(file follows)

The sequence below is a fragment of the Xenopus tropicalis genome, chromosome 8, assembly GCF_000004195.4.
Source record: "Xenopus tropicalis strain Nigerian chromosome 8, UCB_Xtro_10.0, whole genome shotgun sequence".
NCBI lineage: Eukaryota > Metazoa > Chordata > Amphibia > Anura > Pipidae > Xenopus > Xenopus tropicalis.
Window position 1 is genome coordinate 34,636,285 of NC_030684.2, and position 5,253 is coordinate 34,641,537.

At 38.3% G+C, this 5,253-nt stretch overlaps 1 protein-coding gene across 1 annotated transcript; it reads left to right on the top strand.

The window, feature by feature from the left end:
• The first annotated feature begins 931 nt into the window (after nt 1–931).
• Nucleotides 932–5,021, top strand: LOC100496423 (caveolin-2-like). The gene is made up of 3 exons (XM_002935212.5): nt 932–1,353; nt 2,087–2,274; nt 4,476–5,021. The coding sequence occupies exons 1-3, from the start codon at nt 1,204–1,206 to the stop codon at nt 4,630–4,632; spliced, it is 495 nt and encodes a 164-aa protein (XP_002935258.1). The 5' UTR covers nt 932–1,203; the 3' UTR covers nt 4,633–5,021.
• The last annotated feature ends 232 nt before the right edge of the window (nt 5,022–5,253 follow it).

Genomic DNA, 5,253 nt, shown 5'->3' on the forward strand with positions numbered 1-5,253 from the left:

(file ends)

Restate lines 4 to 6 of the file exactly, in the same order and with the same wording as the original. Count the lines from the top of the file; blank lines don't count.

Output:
Window position 1 is genome coordinate 34,636,285 of NC_030684.2, and position 5,253 is coordinate 34,641,537.

At 38.3% G+C, this 5,253-nt stretch overlaps 1 protein-coding gene across 1 annotated transcript; it reads left to right on the top strand.

The window, feature by feature from the left end: